On 21 March ‘Stichting Kleurenvisie’ the Dutch foundation for Colour, celebrated the International Colour Day in the building of Circl, a circular hotspot in Amsterdam. New members of the board were colour-pitching and each of them had invited a expert for a lecture about colour and/or circularity. All involved were pleased to see each other again in the well-attended meeting.
Forum Farge, the Norwegian Colour Association, celebrated ICD in Oslo with a series of colour presentations, practice- and research based, hosted by The School of Architecture. This annual conference presented topics on design and architecture with a focus on materiality. The event was the second in a series of three with the same headline, Surfing Colour, which indicates a multidisciplinary approach within the colour field. The Key Note speaker was the icon within colour design, Jean Philippe Lenclos, from France. He talked about his lifelong engagement in colour (Atelier 3D Couleur), http://www.a3dc.paris, and his books on Geography of Colour. Other speakers were Svein Skipnes, architect from Trondheim and Saara Pyykkö from Aalto University (Fi) (PHD) who both presented their methods and projects for colour design in Architecture. Lisbeth Larsen, Colour director of Jotun AS paint industry, introduced international colour trends. Further: Sarah Leszinski showed her masterproject on interior colours for “Hurtigruten”, Norwegian Tourist ships. Kiyoshi Yamamoto, artist, focused on innovative textiles and Bent Erik Myrvoll, artist and research fellow in mural techniques, showed several impressive fresco projects and his investigations into lime work. All were excellent, and it was exceptional to listen to Lenclos. About 100 people attended. We also arranged a lecture for Lenclos at Bergen University connected to this.
The Portuguese Colour Association celebrated the International Colour Day with the Seminar ‘Heaven and Sea’. The event was preceded by an explanation of the ICD an its significance in international terms. For the Seminar three speakers were invited to explore connections between the colours of the sky and those of the sea, using image technologies. Presentations were made by two Portuguese photographers: Luís Quinta showed his photographs of underwater world and some effects that light has at great depths, and Margarida Dias, showed her photographs of atmospheric effects on colour on landscapes, as well as colour manipulations. João Pernão presented research projects on sky colours he had carried out with students of ‘Light and Colour’-a curriculum unit he coordinates and teaches at the Lisbon School of Architecture, Lisbon University. Furthemore, he also presented and explained a variety of cyanometers that his students had created as part of the same project. The event was attended by scholars interested in the phenomena of colour and light in general. The topic on the ‘sky and sea’ colours captured the imagination of a considerable number of students in Architecture and Design of the Lisbon School of Architecture and ended with a discussion session.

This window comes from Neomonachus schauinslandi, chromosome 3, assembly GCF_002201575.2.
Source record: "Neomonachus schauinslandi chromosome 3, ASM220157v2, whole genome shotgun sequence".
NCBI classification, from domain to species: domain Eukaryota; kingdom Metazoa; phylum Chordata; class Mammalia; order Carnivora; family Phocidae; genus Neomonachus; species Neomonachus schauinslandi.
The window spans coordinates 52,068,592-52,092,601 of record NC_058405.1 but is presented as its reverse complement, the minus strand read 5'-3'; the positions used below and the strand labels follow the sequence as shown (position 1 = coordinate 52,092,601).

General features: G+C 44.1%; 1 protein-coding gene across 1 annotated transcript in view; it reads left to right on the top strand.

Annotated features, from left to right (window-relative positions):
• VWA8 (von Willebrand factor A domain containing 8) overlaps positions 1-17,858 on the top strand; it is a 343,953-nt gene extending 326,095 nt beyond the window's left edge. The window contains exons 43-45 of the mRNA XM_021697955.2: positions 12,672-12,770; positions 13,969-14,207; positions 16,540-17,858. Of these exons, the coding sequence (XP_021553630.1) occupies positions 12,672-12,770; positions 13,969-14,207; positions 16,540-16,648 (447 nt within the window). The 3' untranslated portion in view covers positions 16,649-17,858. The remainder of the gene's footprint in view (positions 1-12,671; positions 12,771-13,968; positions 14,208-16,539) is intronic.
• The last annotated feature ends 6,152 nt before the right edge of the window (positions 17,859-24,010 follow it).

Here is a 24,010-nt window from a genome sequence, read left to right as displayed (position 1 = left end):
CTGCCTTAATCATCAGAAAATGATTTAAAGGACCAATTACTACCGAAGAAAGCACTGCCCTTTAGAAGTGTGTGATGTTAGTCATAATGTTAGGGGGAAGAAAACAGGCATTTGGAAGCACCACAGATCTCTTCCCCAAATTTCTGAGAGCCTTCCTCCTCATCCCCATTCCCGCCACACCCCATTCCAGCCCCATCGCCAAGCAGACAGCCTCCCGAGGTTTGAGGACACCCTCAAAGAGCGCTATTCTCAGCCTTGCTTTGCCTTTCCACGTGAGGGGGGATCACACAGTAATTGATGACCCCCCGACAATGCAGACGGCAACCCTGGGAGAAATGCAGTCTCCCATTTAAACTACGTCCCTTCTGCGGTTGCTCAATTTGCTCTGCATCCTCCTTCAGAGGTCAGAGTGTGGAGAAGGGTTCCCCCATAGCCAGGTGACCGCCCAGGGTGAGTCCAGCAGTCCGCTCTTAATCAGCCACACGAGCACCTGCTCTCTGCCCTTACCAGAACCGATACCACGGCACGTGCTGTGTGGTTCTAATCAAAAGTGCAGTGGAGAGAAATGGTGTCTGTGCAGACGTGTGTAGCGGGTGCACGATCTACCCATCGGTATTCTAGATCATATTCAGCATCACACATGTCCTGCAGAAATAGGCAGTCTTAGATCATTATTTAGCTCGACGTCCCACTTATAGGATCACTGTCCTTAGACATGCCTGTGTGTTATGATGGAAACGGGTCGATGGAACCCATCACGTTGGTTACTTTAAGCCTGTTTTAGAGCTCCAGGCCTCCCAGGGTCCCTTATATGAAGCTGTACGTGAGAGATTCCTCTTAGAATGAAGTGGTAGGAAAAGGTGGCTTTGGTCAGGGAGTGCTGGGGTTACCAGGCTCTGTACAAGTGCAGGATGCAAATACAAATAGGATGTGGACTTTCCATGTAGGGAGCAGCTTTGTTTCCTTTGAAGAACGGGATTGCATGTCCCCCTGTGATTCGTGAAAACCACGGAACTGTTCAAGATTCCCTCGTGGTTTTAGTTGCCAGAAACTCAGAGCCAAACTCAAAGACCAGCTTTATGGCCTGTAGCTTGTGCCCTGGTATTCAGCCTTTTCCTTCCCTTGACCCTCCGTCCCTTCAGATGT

On March we celebrated the International Color Day in Granada. Prof Alain Tremeau (from Université Jean Monnet, France) delivered a lecture entitled “3D and Multispectral Imaging”. The event was organized by the Erasmus+ Joint Master Degree “Color in Science and Industry (COSI)” for our local students and the COSI intake 2. In October we organized a seminar entitled “Applications of color science in digital printing” in the framework of the Master in Photonics of the Polytechnic University of Catalonia, University of Barcelona, Autonomous University of Barcelona and Institute of Photonic Sciences in Barcelona. The seminar was given by Joan Uroz, Senior Color Engineer at HP Inc. (Sant Cugat, Barcelona). And two of the members of our committee participated by videoconference in the AIC’17 General Assembly, and were pleased to welcome the new AIC Executive Committee and board members.
The 2017 ISCC International Colour Day celebration was a webinar given by Dr. Mark Fairchild. The title of Mark’s talk was “From Photon to Brain: The Perception of Color”. This talk was fascinating as it traced the fate of a photon from the surface of an object to the point a color appearance is experienced in the brain. The overriding question was whether, given the total rate of photon emission by the Sun, we have enough left at the end for seeing a blade of grass, even in twilight. After a “back of the napkin” calculation and some information about L, M and S cone light absorption, the answer to the question was “yes”. The photons are gone so what is next? As the book, From Neuron to Brain by John G. Nicholls et al. (5th Ed., Oxford U. Press, 2011) shows, next comes rod and cone phototransduction. It is important to mention that it is the metabolic energy stored in the unbleached photopigment, not the energy in the incident light, that is the primary source of energy that turns into heat (and perception). Then Mark discussed the spatial organization of visual receptive fields (excitatory center, inhibitory surround, or the reverse), and then transitioned to a complex functional map of the retina and lateral geniculate nucleus. Mark demonstrated certain visual effects that show the result of the complex neural processing. Mark ended by showing a picture of a cliff climber on a brick wall to illustrate metaphorically that our understanding is underway, but not complete yet.